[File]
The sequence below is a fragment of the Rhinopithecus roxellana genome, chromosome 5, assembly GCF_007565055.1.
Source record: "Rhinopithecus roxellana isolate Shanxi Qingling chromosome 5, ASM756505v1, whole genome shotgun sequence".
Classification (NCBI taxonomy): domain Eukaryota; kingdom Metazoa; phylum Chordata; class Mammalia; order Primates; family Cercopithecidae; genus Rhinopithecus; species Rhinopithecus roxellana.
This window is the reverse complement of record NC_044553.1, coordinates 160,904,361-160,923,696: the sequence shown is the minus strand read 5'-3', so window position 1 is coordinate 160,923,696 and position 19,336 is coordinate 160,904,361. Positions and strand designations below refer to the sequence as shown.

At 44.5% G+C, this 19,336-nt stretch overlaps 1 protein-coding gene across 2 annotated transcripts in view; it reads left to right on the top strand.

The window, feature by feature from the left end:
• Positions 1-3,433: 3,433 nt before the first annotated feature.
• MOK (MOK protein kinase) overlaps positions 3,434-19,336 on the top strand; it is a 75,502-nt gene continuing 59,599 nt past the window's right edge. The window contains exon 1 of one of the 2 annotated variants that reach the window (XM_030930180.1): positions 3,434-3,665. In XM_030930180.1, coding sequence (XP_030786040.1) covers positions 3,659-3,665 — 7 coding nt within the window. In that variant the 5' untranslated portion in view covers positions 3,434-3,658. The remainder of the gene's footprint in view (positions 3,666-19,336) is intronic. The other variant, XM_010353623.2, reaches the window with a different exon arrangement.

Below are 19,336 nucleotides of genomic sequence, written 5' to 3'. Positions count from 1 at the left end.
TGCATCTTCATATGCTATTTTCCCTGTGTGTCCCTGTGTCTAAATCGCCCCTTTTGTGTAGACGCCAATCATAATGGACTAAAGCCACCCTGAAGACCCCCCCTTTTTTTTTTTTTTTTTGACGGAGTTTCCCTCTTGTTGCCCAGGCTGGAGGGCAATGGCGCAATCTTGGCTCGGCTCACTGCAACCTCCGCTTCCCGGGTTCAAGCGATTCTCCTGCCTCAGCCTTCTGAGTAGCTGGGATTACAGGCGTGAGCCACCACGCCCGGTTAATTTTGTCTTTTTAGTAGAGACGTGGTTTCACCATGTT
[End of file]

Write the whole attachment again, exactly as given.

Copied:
The sequence below is a fragment of the Rhinopithecus roxellana genome, chromosome 5, assembly GCF_007565055.1.
Source record: "Rhinopithecus roxellana isolate Shanxi Qingling chromosome 5, ASM756505v1, whole genome shotgun sequence".
Classification (NCBI taxonomy): domain Eukaryota; kingdom Metazoa; phylum Chordata; class Mammalia; order Primates; family Cercopithecidae; genus Rhinopithecus; species Rhinopithecus roxellana.
This window is the reverse complement of record NC_044553.1, coordinates 160,904,361-160,923,696: the sequence shown is the minus strand read 5'-3', so window position 1 is coordinate 160,923,696 and position 19,336 is coordinate 160,904,361. Positions and strand designations below refer to the sequence as shown.

At 44.5% G+C, this 19,336-nt stretch overlaps 1 protein-coding gene across 2 annotated transcripts in view; it reads left to right on the top strand.

The window, feature by feature from the left end:
• Positions 1-3,433: 3,433 nt before the first annotated feature.
• MOK (MOK protein kinase) overlaps positions 3,434-19,336 on the top strand; it is a 75,502-nt gene continuing 59,599 nt past the window's right edge. The window contains exon 1 of one of the 2 annotated variants that reach the window (XM_030930180.1): positions 3,434-3,665. In XM_030930180.1, coding sequence (XP_030786040.1) covers positions 3,659-3,665 — 7 coding nt within the window. In that variant the 5' untranslated portion in view covers positions 3,434-3,658. The remainder of the gene's footprint in view (positions 3,666-19,336) is intronic. The other variant, XM_010353623.2, reaches the window with a different exon arrangement.

Below are 19,336 nucleotides of genomic sequence, written 5' to 3'. Positions count from 1 at the left end.
TGCATCTTCATATGCTATTTTCCCTGTGTGTCCCTGTGTCTAAATCGCCCCTTTTGTGTAGACGCCAATCATAATGGACTAAAGCCACCCTGAAGACCCCCCCTTTTTTTTTTTTTTTTTGACGGAGTTTCCCTCTTGTTGCCCAGGCTGGAGGGCAATGGCGCAATCTTGGCTCGGCTCACTGCAACCTCCGCTTCCCGGGTTCAAGCGATTCTCCTGCCTCAGCCTTCTGAGTAGCTGGGATTACAGGCGTGAGCCACCACGCCCGGTTAATTTTGTCTTTTTAGTAGAGACGTGGTTTCACCATGTT